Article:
Disjunctive application is a type of interaction between phonological mappings that has received special attention since the inception of generative phonology (Chomsky & Halle 1968) and has significantly impacted research in other subfields in linguistics. The principle commonly held to be responsible for disjunctive application, the Elsewhere Condition (Kiparsky 1973), is argued in this book to be little more than a collection of necessary stipulations within Chomsky & Halle's original SPE framework. By contrast, disjunctive application is shown to follow automatically from the most basic assumptions of Optimality Theory (Prince & Smolensky 1993), with no added stipulations necessary.
The stage for these demonstrations is set with in-depth discussion of the history and analysis of blocking interactions, of which disjunctive application is a special case. The distinguishing feature of disjunctive application is shown to be complementarity. The analyses of two types of complementarity (allophonic or ‘unbounded’ complementary distribution as opposed to ‘bounded’ complementary distribution) in both SPE and Optimality Theory are discussed in detail, and it is shown that both have been analyzed very differently in SPE but very similarly in Optimality Theory.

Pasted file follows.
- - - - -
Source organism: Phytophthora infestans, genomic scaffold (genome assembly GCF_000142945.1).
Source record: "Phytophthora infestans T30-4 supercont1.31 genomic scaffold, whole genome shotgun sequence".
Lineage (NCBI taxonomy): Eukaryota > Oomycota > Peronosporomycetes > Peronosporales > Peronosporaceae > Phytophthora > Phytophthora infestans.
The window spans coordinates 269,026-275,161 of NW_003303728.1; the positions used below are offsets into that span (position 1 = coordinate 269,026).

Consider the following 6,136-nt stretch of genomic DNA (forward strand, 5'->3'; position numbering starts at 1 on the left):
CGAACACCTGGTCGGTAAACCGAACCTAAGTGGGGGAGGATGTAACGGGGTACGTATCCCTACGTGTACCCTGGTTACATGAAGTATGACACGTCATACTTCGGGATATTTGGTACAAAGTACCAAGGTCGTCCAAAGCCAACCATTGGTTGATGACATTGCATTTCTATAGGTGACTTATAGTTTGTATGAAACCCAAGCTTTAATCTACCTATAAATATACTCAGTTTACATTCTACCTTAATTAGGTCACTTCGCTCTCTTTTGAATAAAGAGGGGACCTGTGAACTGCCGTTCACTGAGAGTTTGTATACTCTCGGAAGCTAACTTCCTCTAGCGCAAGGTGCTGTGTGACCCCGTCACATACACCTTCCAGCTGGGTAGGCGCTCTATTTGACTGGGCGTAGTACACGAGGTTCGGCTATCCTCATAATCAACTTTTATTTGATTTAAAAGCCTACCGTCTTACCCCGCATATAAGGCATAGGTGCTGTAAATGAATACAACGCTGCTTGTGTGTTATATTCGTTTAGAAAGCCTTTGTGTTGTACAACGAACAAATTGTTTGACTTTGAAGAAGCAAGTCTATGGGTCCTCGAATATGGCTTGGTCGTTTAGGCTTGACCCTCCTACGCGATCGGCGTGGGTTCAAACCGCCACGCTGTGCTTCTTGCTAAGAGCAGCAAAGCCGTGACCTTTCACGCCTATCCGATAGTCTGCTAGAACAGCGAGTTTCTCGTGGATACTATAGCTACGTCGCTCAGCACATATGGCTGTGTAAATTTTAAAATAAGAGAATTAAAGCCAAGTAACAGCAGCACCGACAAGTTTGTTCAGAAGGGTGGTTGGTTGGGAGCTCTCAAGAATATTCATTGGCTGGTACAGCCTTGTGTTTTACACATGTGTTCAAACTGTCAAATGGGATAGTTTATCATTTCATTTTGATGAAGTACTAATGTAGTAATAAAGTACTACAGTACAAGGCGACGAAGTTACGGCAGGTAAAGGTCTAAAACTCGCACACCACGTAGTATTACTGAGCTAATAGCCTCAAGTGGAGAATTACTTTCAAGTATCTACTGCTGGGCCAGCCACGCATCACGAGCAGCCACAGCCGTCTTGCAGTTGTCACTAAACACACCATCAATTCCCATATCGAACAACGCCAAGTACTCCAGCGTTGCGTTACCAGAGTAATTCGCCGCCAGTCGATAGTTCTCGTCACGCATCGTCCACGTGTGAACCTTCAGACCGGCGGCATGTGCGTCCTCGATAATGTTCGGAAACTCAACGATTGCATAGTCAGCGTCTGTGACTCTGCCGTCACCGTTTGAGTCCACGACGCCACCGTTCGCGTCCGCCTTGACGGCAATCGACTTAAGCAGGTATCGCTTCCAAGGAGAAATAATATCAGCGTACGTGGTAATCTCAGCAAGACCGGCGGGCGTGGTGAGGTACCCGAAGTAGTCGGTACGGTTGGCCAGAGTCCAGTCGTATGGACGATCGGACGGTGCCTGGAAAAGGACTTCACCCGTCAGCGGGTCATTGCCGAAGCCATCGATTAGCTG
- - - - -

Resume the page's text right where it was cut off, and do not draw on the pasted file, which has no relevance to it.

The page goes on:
The various stipulated components of the Elsewhere Condition are then discussed and contrasted with the lack of any such stipulation in Optimality Theory. This is followed by a proof of two theorems within Optimality Theory that solidify the result that two mappings in a particular formal relation to each other are bound to apply in complementary fashion.